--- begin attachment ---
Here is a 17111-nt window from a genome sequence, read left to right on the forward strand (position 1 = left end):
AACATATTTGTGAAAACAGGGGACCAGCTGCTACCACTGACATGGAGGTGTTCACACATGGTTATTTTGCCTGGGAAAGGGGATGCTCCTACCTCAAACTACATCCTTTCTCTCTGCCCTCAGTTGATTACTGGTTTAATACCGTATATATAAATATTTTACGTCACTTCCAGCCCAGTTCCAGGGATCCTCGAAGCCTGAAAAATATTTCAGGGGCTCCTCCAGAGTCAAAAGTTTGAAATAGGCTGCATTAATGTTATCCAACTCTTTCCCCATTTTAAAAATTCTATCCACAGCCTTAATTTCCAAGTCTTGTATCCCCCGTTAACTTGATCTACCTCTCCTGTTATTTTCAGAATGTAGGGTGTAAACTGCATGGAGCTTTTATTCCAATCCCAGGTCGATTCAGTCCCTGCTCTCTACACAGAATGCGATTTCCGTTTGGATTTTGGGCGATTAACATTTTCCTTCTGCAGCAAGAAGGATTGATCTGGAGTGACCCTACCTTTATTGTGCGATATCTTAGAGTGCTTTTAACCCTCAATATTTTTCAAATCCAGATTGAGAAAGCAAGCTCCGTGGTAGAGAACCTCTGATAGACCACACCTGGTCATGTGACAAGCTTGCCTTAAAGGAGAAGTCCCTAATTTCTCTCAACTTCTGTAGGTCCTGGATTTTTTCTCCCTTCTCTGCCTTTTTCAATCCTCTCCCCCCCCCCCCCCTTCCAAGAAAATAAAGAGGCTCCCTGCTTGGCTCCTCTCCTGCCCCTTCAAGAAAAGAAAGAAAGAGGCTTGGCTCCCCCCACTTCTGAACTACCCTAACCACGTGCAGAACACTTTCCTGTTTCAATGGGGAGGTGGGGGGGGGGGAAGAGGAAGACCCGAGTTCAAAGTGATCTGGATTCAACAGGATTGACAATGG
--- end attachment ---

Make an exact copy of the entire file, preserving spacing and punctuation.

Here is a 17111-nt window from a genome sequence, read left to right on the forward strand (position 1 = left end):
AACATATTTGTGAAAACAGGGGACCAGCTGCTACCACTGACATGGAGGTGTTCACACATGGTTATTTTGCCTGGGAAAGGGGATGCTCCTACCTCAAACTACATCCTTTCTCTCTGCCCTCAGTTGATTACTGGTTTAATACCGTATATATAAATATTTTACGTCACTTCCAGCCCAGTTCCAGGGATCCTCGAAGCCTGAAAAATATTTCAGGGGCTCCTCCAGAGTCAAAAGTTTGAAATAGGCTGCATTAATGTTATCCAACTCTTTCCCCATTTTAAAAATTCTATCCACAGCCTTAATTTCCAAGTCTTGTATCCCCCGTTAACTTGATCTACCTCTCCTGTTATTTTCAGAATGTAGGGTGTAAACTGCATGGAGCTTTTATTCCAATCCCAGGTCGATTCAGTCCCTGCTCTCTACACAGAATGCGATTTCCGTTTGGATTTTGGGCGATTAACATTTTCCTTCTGCAGCAAGAAGGATTGATCTGGAGTGACCCTACCTTTATTGTGCGATATCTTAGAGTGCTTTTAACCCTCAATATTTTTCAAATCCAGATTGAGAAAGCAAGCTCCGTGGTAGAGAACCTCTGATAGACCACACCTGGTCATGTGACAAGCTTGCCTTAAAGGAGAAGTCCCTAATTTCTCTCAACTTCTGTAGGTCCTGGATTTTTTCTCCCTTCTCTGCCTTTTTCAATCCTCTCCCCCCCCCCCCCCTTCCAAGAAAATAAAGAGGCTCCCTGCTTGGCTCCTCTCCTGCCCCTTCAAGAAAAGAAAGAAAGAGGCTTGGCTCCCCCCACTTCTGAACTACCCTAACCACGTGCAGAACACTTTCCTGTTTCAATGGGGAGGTGGGGGGGGGGGAAGAGGAAGACCCGAGTTCAAAGTGATCTGGATTCAACAGGATTGACAATGG